The construction of political enemies is nourished by a background of their actions and characteristics of their personality that expands from the political conditions of the media, thus creating a personality idea that does not allow us to investigate deeper reasoning about the structure of their actions, the video-visibility of television is based on the cutting of the image and the narrations presented there, the collection of a selective and non-structural historical memory that included the causes of the conflict and the historical reasons of its actors. Political enemies are people who become identifiable through stereotypes of people who can be accused of perverse characteristics or actions. “What matters is not the damage, but the attribution” (Murray, 1991, p. 100).

5.2. Emergence of the leader

As we mentioned earlier, letters [D] and [E] are parts of the discourse that gave authenticity to the current political power, giving legitimacy to the military actions of the Colombian Armed Forces and projecting the triumph to civil society through television. . Here we ratify the model of Entman (2004), where the discursive force of the State through official information communicates to the media to adapt the message to the molds preset by the anti-terrorist policies (Democratic Security Policy) to legitimize the project of the current power and remind viewers who the enemies are (Ibid.) Point [D] mentions the words said by President Juan Manuel Santos to the military during his takeover in August 2010 and the broadcaster remembers it just for that moment: “Violence must be stopped, terrorism must be ended and those who are part of the guerrilla groups must be finished”, the analogy from a critical perspective on the Democratic Security Policy was to put an end to violence through a greater increase in violence:

We have both generosity to house those who desist from the violent path and firmness to defeat terrorism. Just as we will not pass out in order to defeat the last of the terrorists, those who want to make peace with the Colombian State have the opportunity to do so quickly, under the policy of demobilization (Ministry of Defense 2003, p. 7).

In simpler words, the broadcaster spelled out in different terms the development of the policy and the message of President Juan Manuel Santos that seemed to be the continuator and heir of this politico-military model. The television media do not hesitate to constantly reaffirm the political positions of the presidential political power and to emotionally lead people to what they should feel about the statement of the news.
At point [E], when “this operation that gives an impressive news, a great news to the country” is mentioned, it frames viewers on the emotional frame in which they should be tuned with the joy at the appearance of “justice”, “The feelings that served to move the behavior - because the reason is important for it - will end up being moved by justice, a justice that needs the State and institutions that oblige citizens to behave as such and to think about the beings that suffer most” (Camps, 2011, p. 138).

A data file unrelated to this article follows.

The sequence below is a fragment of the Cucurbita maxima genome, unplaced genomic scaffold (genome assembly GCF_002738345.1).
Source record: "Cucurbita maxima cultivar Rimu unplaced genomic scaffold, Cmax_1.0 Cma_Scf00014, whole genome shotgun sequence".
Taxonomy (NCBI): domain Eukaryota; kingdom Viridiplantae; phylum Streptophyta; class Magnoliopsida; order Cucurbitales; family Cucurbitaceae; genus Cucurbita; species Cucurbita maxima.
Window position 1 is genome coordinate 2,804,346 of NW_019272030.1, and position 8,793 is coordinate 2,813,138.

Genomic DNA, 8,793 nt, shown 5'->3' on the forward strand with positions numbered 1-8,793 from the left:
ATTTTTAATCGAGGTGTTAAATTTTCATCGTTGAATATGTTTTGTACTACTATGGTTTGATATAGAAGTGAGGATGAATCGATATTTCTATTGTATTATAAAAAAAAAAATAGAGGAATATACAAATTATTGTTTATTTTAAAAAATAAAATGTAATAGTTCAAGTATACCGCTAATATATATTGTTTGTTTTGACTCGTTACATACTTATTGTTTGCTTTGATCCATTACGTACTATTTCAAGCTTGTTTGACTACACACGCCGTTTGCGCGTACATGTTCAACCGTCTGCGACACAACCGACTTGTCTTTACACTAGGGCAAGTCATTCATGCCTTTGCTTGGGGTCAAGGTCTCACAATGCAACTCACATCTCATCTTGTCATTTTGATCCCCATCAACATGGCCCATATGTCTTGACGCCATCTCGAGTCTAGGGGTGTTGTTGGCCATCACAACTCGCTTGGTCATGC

That is why it is fundamental, in this process of the politico-military actions of the State, to establish and renew the concepts as “justice” so that they adapt to the political needs of the State administrations to strengthen their legitimacy and violence; as Casey, Calvert, French & Lewis (2008) reinforces:

Cultivation researchers have described television’s influence on political attitudes as producing what they describe as a ‘mainstreaming’ effect. Television, they argue, operates within the fairly narrow confines of a political mainstream – usually defined as such by political elites – while celebrating the value of ‘moderation’ over ‘extremism’ (p. 66).

For this reason, television carries out the process of demonstrating the demarcations of the social problems generated by the enemies of the State. The construction of the enemies is the crucial task of TV newscasts, as we have seen with the case of Monojojoy, no premeditated analyses are established about the structural processes that led that man to war, but rather, there is insistence on pointing out his characteristics and actions as irrational and apolitical functions; therefore, the emergence of the leader is crucial in TV newscasts, the image of President Juan Manuel Santos is the demarcation of the other side of the conflict: the promotion and emergence of a leader, to do so, the alliance with the media is fundamental in four terms: Define effects and conditions as problematic, identify causes, transmit moral judgments and support solutions and improvements (Entman, 2004), without doubt these four actions feed the emergence of a leader who promulgates the improvements of problems through actions as long as it is promoted by media advertising, when the journalist mentions the words of President Juan Manuel Santos: “We must put an end to violence” undoubtedly he frames a concept of violence that is not that of the State, but that of its enemies, its military actions want to be relayed as a just action that practices violence as a form of political and territorial domination (Weber, 2014 [1922]). The TV newscast frames the actions of the State as a necessary action that does not frame it conceptually as violence, even though he repeats the word “finish” as evident synonymous to erase the existence of political difference, to eliminate antagonisms and liquidate anyone that was part of the FARC organization.